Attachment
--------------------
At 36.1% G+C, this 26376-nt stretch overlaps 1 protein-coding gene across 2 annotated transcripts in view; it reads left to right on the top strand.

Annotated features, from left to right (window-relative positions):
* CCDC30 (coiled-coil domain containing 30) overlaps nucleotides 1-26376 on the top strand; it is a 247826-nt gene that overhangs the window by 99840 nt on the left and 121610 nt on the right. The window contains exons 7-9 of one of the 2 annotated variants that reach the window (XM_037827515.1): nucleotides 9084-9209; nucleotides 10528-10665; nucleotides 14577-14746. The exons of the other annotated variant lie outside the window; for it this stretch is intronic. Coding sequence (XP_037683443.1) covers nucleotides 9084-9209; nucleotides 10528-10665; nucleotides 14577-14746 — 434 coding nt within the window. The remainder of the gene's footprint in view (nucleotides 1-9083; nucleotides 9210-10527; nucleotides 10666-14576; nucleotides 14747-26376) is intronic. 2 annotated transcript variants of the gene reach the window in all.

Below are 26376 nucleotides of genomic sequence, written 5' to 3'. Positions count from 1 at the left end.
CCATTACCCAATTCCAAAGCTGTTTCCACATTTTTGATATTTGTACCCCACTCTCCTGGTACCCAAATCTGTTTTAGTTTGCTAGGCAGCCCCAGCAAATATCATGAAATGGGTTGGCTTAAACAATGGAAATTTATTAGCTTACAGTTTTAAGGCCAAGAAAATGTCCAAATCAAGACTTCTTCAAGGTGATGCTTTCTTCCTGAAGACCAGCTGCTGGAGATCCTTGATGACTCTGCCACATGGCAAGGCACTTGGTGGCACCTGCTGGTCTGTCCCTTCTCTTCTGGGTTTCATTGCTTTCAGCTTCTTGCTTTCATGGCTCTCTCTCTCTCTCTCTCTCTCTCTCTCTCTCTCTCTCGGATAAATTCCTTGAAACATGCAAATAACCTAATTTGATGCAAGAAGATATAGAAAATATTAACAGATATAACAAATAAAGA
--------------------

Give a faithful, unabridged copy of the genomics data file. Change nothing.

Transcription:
At 36.1% G+C, this 26376-nt stretch overlaps 1 protein-coding gene across 2 annotated transcripts in view; it reads left to right on the top strand.

Annotated features, from left to right (window-relative positions):
* CCDC30 (coiled-coil domain containing 30) overlaps nucleotides 1-26376 on the top strand; it is a 247826-nt gene that overhangs the window by 99840 nt on the left and 121610 nt on the right. The window contains exons 7-9 of one of the 2 annotated variants that reach the window (XM_037827515.1): nucleotides 9084-9209; nucleotides 10528-10665; nucleotides 14577-14746. The exons of the other annotated variant lie outside the window; for it this stretch is intronic. Coding sequence (XP_037683443.1) covers nucleotides 9084-9209; nucleotides 10528-10665; nucleotides 14577-14746 — 434 coding nt within the window. The remainder of the gene's footprint in view (nucleotides 1-9083; nucleotides 9210-10527; nucleotides 10666-14576; nucleotides 14747-26376) is intronic. 2 annotated transcript variants of the gene reach the window in all.

Below are 26376 nucleotides of genomic sequence, written 5' to 3'. Positions count from 1 at the left end.
CCATTACCCAATTCCAAAGCTGTTTCCACATTTTTGATATTTGTACCCCACTCTCCTGGTACCCAAATCTGTTTTAGTTTGCTAGGCAGCCCCAGCAAATATCATGAAATGGGTTGGCTTAAACAATGGAAATTTATTAGCTTACAGTTTTAAGGCCAAGAAAATGTCCAAATCAAGACTTCTTCAAGGTGATGCTTTCTTCCTGAAGACCAGCTGCTGGAGATCCTTGATGACTCTGCCACATGGCAAGGCACTTGGTGGCACCTGCTGGTCTGTCCCTTCTCTTCTGGGTTTCATTGCTTTCAGCTTCTTGCTTTCATGGCTCTCTCTCTCTCTCTCTCTCTCTCTCTCTCTCTCTCTCGGATAAATTCCTTGAAACATGCAAATAACCTAATTTGATGCAAGAAGATATAGAAAATATTAACAGATATAACAAATAAAGA